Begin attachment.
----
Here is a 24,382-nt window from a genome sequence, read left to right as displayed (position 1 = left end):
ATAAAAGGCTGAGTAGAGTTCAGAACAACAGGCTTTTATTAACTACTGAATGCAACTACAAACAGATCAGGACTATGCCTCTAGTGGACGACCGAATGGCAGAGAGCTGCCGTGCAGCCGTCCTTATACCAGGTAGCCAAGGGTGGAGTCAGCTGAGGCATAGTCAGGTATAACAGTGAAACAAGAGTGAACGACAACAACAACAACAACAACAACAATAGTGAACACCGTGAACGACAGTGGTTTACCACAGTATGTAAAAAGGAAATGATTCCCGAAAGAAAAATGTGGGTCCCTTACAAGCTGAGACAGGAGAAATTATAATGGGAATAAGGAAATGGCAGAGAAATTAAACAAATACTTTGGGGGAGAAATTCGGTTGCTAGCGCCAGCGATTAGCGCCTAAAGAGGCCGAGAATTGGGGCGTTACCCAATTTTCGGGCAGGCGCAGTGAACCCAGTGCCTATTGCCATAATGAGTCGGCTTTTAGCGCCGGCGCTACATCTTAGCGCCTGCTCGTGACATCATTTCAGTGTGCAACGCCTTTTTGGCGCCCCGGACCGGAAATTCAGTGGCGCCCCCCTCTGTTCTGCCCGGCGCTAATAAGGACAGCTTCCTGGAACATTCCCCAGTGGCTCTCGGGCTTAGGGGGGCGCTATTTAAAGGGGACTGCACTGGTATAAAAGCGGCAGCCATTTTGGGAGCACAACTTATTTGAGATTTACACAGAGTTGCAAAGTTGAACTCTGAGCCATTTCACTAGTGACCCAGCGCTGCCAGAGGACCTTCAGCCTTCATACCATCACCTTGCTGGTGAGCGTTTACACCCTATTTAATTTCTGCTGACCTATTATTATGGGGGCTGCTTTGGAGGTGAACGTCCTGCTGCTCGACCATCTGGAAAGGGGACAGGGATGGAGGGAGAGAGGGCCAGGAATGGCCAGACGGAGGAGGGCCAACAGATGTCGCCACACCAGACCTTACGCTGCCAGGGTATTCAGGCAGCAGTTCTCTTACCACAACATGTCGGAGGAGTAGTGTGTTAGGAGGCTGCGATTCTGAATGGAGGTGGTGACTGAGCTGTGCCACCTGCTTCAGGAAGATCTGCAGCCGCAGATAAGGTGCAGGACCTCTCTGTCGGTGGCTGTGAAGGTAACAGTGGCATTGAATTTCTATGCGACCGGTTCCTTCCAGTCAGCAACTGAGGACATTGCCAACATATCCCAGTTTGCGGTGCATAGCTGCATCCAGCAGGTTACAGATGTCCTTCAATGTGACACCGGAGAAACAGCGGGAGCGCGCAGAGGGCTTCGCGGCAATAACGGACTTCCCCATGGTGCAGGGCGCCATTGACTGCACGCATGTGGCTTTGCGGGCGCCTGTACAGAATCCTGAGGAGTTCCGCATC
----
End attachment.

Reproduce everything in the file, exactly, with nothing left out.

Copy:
Here is a 24,382-nt window from a genome sequence, read left to right as displayed (position 1 = left end):
ATAAAAGGCTGAGTAGAGTTCAGAACAACAGGCTTTTATTAACTACTGAATGCAACTACAAACAGATCAGGACTATGCCTCTAGTGGACGACCGAATGGCAGAGAGCTGCCGTGCAGCCGTCCTTATACCAGGTAGCCAAGGGTGGAGTCAGCTGAGGCATAGTCAGGTATAACAGTGAAACAAGAGTGAACGACAACAACAACAACAACAACAACAATAGTGAACACCGTGAACGACAGTGGTTTACCACAGTATGTAAAAAGGAAATGATTCCCGAAAGAAAAATGTGGGTCCCTTACAAGCTGAGACAGGAGAAATTATAATGGGAATAAGGAAATGGCAGAGAAATTAAACAAATACTTTGGGGGAGAAATTCGGTTGCTAGCGCCAGCGATTAGCGCCTAAAGAGGCCGAGAATTGGGGCGTTACCCAATTTTCGGGCAGGCGCAGTGAACCCAGTGCCTATTGCCATAATGAGTCGGCTTTTAGCGCCGGCGCTACATCTTAGCGCCTGCTCGTGACATCATTTCAGTGTGCAACGCCTTTTTGGCGCCCCGGACCGGAAATTCAGTGGCGCCCCCCTCTGTTCTGCCCGGCGCTAATAAGGACAGCTTCCTGGAACATTCCCCAGTGGCTCTCGGGCTTAGGGGGGCGCTATTTAAAGGGGACTGCACTGGTATAAAAGCGGCAGCCATTTTGGGAGCACAACTTATTTGAGATTTACACAGAGTTGCAAAGTTGAACTCTGAGCCATTTCACTAGTGACCCAGCGCTGCCAGAGGACCTTCAGCCTTCATACCATCACCTTGCTGGTGAGCGTTTACACCCTATTTAATTTCTGCTGACCTATTATTATGGGGGCTGCTTTGGAGGTGAACGTCCTGCTGCTCGACCATCTGGAAAGGGGACAGGGATGGAGGGAGAGAGGGCCAGGAATGGCCAGACGGAGGAGGGCCAACAGATGTCGCCACACCAGACCTTACGCTGCCAGGGTATTCAGGCAGCAGTTCTCTTACCACAACATGTCGGAGGAGTAGTGTGTTAGGAGGCTGCGATTCTGAATGGAGGTGGTGACTGAGCTGTGCCACCTGCTTCAGGAAGATCTGCAGCCGCAGATAAGGTGCAGGACCTCTCTGTCGGTGGCTGTGAAGGTAACAGTGGCATTGAATTTCTATGCGACCGGTTCCTTCCAGTCAGCAACTGAGGACATTGCCAACATATCCCAGTTTGCGGTGCATAGCTGCATCCAGCAGGTTACAGATGTCCTTCAATGTGACACCGGAGAAACAGCGGGAGCGCGCAGAGGGCTTCGCGGCAATAACGGACTTCCCCATGGTGCAGGGCGCCATTGACTGCACGCATGTGGCTTTGCGGGCGCCTGTACAGAATCCTGAGGAGTTCCGCATC